It is quite common for most people to simply connect their RV hose to the sewage-disposal while leaving the hose on the ground for it to drain. This is not going to be a problem if the flow is moving downhill but if there happens to be an uneven surface or even one that is flat, you are going to have poor drainage.
Getting yourself a sewer hose support ramp is going to be an excellent investment for draining your RV’s black tank and you will find that it will make the process a whole lot easier. You take the lightweight support system and create a platform for your sewer hose to sit on top of so that it can drain out evenly.
While we are on the topic of sewer hose support, one of the best ways to seal the deal with draining your black tanks efficiently is going to be to have a second hose handy. Most of the time you will not need to use it but you will find that some campgrounds have their sewer disposal considerably further away than a single hose can reach.
To save yourself the trouble of maneuvering your RV awkwardly around the sewage line, simply get yourself a second hose and avoid the headache altogether.
Connection & Drainage
With all of your equipment ready, you can begin draining your tank. You will first have to connect the drainage hose to the campground sewage hole. Next, connect the hose to your RV’s black tank output. Make sure that the hose is securely fastened to the output before you begin doing any draining.
If you haven’t already, cleaning your toilet is highly recommended before you begin doing the next steps. If you feel like your tank does not have enough fluid in it, pouring a gallon of water into your RV toilet will make things flow better.
Initial Sewage Flush
You can then pull the black water tank valve. The black water tank valve is what opens up the flow of your RV’s sewage hose connection system. Some high-tech RVs have a push-button feature for this but most do not. Your black water tank valve will probably be located towards the tail end of your RV on its right or left side.
After you have pulled the black water tank valve, you will see sewage from your RV start to flow out through the hose. This is where the seethrough fitting for your hose really comes in handy as you would otherwise be doing this part of your RV upkeep blind.
With your black water tank valve pulled, give your wastewater tank at least 5 or 10 minutes to flow out before you check up on it again. If you found that the flow of your black water tank was not moving through properly, you may have a lack of fluid in your tank.
In this case, you may want to fill up your tank with water - but not too much. A couple of gallons should be just fine. This will encourage that everything moves through well.
If you do not have a flush system, then you will need to use a tank wand for this part.
If you want to get your black water tank clean, you are going to want to do more than one flush to seal the deal. Once everything has drained out on the initial flush, close your black water tank valve.
Many people make the mistake of thinking that their waste water tank is completely flushed at this point but in actuality, there is still probably a whole lot more in there that you are going to want to get rid of to get your tank clean.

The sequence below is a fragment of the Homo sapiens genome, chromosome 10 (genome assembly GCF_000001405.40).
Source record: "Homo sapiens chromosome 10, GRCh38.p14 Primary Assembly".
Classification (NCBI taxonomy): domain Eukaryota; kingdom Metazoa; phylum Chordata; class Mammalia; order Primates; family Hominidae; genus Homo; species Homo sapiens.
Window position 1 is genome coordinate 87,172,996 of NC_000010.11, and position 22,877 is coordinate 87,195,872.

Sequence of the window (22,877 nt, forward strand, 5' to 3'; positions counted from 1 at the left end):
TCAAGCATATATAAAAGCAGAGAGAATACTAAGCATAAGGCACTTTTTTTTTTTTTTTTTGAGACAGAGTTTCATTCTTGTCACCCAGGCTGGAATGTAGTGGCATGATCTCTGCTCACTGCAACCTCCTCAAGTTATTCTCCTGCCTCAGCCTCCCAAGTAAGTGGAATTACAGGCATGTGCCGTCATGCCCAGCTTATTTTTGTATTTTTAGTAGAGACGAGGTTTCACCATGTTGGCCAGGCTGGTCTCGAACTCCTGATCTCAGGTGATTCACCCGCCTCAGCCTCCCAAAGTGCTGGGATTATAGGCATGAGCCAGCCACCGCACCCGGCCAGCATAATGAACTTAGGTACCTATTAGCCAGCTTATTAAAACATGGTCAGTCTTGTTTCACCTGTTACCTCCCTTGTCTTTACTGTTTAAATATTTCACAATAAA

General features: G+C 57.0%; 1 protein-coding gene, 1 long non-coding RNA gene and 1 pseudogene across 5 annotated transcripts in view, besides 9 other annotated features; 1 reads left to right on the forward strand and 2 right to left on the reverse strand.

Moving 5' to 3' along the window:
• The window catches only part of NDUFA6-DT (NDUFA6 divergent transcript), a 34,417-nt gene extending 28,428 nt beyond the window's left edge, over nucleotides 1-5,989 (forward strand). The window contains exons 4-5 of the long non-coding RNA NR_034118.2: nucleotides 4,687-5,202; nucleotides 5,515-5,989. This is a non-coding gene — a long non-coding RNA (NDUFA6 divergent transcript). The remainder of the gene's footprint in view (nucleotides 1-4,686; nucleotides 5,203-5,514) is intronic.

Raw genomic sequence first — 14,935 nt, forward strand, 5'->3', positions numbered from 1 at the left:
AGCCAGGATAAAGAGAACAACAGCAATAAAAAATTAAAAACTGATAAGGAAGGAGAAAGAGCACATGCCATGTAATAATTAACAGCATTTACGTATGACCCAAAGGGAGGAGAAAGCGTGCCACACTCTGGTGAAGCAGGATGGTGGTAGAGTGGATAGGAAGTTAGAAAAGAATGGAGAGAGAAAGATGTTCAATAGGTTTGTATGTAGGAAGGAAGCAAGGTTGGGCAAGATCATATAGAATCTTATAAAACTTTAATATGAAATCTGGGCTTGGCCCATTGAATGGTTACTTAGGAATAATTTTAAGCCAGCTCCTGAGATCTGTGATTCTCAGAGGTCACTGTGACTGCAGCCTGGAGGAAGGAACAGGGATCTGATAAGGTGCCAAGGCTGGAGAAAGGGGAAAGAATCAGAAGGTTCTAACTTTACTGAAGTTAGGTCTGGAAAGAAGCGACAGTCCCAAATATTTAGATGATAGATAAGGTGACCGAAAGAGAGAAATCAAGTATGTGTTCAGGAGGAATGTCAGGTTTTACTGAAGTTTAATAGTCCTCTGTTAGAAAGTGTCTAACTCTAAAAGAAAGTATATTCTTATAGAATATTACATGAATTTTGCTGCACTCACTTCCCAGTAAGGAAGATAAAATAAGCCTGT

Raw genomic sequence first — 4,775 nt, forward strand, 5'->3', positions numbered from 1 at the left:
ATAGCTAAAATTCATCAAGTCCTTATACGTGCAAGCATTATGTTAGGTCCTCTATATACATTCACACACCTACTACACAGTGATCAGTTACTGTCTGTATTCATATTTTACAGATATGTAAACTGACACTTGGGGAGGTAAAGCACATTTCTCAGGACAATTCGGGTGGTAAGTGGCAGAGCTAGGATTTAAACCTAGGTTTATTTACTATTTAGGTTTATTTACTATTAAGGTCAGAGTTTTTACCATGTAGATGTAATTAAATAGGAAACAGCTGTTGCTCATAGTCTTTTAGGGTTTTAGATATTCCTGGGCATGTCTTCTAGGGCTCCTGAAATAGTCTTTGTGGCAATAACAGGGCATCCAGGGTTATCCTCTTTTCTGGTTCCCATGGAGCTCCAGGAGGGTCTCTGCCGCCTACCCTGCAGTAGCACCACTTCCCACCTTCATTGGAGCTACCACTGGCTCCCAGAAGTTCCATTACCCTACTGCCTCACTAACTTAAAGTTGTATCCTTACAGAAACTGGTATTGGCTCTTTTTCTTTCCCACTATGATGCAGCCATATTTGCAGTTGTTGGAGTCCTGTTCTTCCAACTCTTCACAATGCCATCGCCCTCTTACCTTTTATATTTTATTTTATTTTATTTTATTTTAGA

We recommend getting just about an entire tank of water in there again to perform an additional flush. You can grab a bucket, use a fresh water hose, or even a cleaning wand for this. Pour the water into the waste water tank with your black tank valve disengaged.
Once the tank is relatively full, you can pull the black water tank valve to release the fluid. If you check your seethrough fitting you will be amazed by how dirty your tank still is. This second black water tank flush should get rid of the rest of the sewage in your system.
Once everything has drained disengage the black tank valve again. If you saw that the fluid was transparent, then you should be good to go - especially if you have only been on the road for a short period. However, if you are draining your tank after a long trip or are storing your RV for a while, then you should repeat this process at least once or twice more.
Black Tank Treatments
Once you have done your black tank flush, you are going to want to add a chemical product into your system to keep things clean and to prevent clogs.
For this, you will want to purchase a black tank treatment additive. This is essentially a chemical that you can add to your black water tank after you have completed your flush. Pour roughly 2 or 3oz of the additive into your toilet with your black water tank valve disengaged.
You can then pour a gallon of water into the toilet to let the chemical spread around the tank. This should pretty much finalize the procedure of cleaning your RV’s black tank - provided that everything drained out properly.
You should probably be okay with your tanks at this point but you will still want to confirm that everything has fully been cleaned and drained. This is particularly important if you are planning on storing your RV for a while - especially if you are putting it away for the winter.
Perform a smell test as this is the best way to make sure that the tank drained properly. Close all airflow to your RV and let the vehicle sit for 5 or 10 minutes to see if there is an odor leakage. You can then return to your RV, open up your toilet bowl, and have a smell. If you do not notice any unpleasant odors then you should be good.
If there are any bad smells, you will need to fill up your toilet until the wastewater has fully drained. In this case, fill the tank up with water, pull the black tank valve, and repeat the above-mentioned process.
A common reason that black tanks do not drain properly is due to bad toilet paper that does not process well. You should try using septic safe toiler paper for this, as it was designed to flush the best through black tanks. ‘RV Toilet Paper’ has been known to not work as well. Instead, use two-ply septic-safe toilet paper.
About THE AUTHOR
Hi, my name is Anthony, and RVs are what I'm passionate about. I bought my first RV when I was 21, and I've been hooked ever since. I'll guide you on how they work, how they can be used in different environments, and how they fit into our everyday lives.Read More About Anthony Day